Date of Award

2010

Degree Type

Thesis

Degree Name

Bachelor of Arts Honours

School

School of Psychology and Social Sciences

Faculty

Faculty of Computing, Health and Science

First Advisor

Alfred Allan

Second Advisor

Dr Diane McKillop

Abstract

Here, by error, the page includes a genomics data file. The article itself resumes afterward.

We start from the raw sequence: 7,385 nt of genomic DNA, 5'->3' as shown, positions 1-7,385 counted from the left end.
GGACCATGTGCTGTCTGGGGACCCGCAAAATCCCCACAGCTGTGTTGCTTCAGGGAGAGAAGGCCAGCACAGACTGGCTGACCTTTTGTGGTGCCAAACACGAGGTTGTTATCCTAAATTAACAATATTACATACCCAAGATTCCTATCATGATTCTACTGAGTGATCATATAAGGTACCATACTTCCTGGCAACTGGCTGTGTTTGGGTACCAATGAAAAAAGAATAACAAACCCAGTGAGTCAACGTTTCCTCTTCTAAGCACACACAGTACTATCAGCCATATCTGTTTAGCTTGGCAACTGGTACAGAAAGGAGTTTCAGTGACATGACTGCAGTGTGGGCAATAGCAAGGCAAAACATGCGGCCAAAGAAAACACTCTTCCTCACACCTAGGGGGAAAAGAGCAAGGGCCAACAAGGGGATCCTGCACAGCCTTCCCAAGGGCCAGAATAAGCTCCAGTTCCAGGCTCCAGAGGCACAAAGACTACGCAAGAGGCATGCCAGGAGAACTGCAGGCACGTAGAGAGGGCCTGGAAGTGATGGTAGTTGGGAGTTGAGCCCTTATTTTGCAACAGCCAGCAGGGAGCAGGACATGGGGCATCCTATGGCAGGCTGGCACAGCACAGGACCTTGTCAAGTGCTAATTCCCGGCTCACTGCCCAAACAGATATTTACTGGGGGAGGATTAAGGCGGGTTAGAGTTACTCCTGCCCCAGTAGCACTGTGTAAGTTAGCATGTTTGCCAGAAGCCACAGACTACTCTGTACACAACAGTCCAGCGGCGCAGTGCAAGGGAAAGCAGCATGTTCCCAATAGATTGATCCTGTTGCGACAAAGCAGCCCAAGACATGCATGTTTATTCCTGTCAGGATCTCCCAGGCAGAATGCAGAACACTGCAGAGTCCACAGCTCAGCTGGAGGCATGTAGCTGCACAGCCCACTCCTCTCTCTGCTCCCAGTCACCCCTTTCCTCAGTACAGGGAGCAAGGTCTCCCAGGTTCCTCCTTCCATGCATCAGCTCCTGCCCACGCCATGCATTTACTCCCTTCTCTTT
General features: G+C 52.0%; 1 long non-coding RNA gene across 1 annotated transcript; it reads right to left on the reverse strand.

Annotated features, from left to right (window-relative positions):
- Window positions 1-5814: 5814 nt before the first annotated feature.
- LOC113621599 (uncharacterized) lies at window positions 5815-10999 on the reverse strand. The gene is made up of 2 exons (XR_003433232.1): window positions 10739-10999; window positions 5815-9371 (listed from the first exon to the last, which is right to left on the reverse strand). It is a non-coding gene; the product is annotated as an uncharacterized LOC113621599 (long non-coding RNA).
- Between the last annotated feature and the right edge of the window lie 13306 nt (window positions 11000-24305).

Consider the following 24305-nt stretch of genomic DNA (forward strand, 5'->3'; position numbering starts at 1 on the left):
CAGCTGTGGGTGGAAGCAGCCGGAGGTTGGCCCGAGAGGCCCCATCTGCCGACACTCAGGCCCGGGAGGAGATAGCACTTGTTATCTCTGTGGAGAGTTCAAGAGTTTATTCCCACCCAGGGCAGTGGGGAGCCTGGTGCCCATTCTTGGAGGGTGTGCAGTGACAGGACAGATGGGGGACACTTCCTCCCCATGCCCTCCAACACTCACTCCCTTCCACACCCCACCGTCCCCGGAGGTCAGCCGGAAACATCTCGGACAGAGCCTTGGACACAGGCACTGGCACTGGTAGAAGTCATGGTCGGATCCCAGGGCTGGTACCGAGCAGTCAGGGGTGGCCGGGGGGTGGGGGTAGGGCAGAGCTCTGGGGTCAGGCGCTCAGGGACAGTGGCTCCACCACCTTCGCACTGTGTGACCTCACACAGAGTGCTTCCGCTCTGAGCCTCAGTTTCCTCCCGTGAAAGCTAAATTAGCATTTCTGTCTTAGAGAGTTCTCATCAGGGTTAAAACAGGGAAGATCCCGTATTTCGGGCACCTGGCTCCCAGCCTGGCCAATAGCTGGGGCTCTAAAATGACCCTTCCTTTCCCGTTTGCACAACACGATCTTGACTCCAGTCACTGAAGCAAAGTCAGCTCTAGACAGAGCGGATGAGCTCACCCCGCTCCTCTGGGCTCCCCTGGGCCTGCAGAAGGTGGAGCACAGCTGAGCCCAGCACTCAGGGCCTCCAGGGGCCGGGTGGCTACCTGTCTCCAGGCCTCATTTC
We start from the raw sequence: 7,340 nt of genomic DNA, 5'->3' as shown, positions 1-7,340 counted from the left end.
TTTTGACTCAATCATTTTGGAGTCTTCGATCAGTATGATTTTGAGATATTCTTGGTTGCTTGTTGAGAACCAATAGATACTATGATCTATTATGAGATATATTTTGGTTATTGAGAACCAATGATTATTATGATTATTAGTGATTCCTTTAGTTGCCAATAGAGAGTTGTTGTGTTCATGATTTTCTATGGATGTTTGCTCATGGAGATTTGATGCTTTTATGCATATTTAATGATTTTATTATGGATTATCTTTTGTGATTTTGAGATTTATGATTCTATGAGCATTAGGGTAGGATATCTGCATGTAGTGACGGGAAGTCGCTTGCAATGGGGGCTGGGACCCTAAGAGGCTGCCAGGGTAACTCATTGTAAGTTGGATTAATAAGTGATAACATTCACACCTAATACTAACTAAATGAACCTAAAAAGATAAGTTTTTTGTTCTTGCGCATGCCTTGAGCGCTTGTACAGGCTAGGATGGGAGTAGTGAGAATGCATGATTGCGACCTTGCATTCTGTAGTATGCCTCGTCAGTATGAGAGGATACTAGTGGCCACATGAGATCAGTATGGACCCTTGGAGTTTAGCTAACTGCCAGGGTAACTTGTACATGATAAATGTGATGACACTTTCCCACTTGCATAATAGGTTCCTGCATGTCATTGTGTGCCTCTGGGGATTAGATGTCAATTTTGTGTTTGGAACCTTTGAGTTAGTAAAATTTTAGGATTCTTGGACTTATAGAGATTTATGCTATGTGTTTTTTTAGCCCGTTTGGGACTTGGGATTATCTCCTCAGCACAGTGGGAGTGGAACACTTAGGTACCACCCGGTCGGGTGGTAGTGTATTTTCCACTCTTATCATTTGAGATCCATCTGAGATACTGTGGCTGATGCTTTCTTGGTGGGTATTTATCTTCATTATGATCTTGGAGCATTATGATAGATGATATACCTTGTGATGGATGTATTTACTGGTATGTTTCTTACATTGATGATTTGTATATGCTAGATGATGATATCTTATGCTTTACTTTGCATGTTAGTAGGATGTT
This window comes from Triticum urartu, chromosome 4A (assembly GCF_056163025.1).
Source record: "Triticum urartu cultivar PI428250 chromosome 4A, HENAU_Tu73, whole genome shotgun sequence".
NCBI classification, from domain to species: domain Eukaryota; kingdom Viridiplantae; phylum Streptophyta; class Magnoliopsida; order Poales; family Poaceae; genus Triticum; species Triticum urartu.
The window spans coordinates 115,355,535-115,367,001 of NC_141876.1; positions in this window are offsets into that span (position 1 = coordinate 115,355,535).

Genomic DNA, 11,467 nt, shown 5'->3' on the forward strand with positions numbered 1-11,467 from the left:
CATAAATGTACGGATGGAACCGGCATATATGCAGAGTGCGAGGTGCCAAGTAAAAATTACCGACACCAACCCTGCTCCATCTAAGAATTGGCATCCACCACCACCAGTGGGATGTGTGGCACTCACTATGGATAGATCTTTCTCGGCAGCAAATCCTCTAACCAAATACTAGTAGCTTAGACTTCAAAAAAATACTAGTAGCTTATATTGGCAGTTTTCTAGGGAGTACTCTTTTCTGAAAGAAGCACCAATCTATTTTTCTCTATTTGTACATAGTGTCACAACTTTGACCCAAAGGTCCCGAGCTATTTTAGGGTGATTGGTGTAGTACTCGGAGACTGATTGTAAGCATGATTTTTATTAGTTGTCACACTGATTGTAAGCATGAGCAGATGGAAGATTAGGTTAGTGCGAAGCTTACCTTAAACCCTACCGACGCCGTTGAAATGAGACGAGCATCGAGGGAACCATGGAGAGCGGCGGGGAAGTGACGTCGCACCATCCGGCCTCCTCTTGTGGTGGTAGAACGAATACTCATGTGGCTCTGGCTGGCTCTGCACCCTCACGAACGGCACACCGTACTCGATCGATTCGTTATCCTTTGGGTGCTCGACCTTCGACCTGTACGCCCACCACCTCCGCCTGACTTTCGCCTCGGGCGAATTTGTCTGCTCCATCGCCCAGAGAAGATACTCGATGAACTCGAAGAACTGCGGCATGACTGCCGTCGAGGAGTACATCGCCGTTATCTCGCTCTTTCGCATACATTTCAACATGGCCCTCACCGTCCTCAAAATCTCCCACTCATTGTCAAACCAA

The restorative justice process involves bringing the offender, their families, the victim and other stakeholders together, to discuss a particular offence and the impact on all those involved (Braithwaite, 2002). The intention of the restorative justice approach is to repair harm and restore relationships through forgiveness and reconciliation (Braithwaite, 2002). One way of achieving forgiveness is through an apology, and it is asserted by researchers that forgiving is significantly increased by an apology if the victim perceives that the apology is sincere, however, the indicators victims used to perceive the wrongdoer as truly sorry were unclear (Allan, Allan, Kaminer, & Stein, 2006; Slocum, 2006). The research conducted by Allan et al. (2006), therefore, highlighted the need to develop an operational definition of an apology, and further, to reveal what components of an apology were required for the victim to perceive sincerity. Slocum's (2006) theory of apology and the authentic apology (AA) model was subsequently developed and suggests victims are more likely to perceive an apology as sincere if it incorporates three core components (affirmation, affect and action) at the self-other end of a focus continuum. The aim of the current research was to use Slocum's (2006) theory in the context of restorative justice by comparing the impact of a self-focussed apology, where the offender is depicted as attempting to ease their own personal distress, to a self-other focussed apology, where the offender is depicted as attempting to address the needs of the victim, as well as their own. Sixty participants were asked to read a hypothetical scenario and apology, and complete a questionnaire. The quantitative data was analysed using chi-square analysis and the qualitative data used to further explore and interpret the findings. Results supported the hypotheses that when the core components of affect, affirmation and action in the apology have a self-other focus, participants would be more likely to perceive the offender's apology as sincere and would be more likely to accept the apology than when compared to an apology that contained only a self-focus. However, when the core components had a self-other focus, participants were not more likely to forgive the offender, and a tentative exploration of this finding was conducted. It was concluded nonetheless from the present study that the findings of Slocum (2006) are applicable to different contexts and to various offence situations, suggesting the generalisability of the AA theory in research. Further, the findings of the current study increased understanding of the role of the perception of sincerity in the acceptance of apology, specifically in the context of restorative justice, and facilitate a greater understanding of the impact of apology focus on victims. Therefore, the study has important implications for restorative justice, as mediators may be more successful in guiding offenders and victims towards outcomes that address the offence, as well as satisfy the needs of all parties involved.

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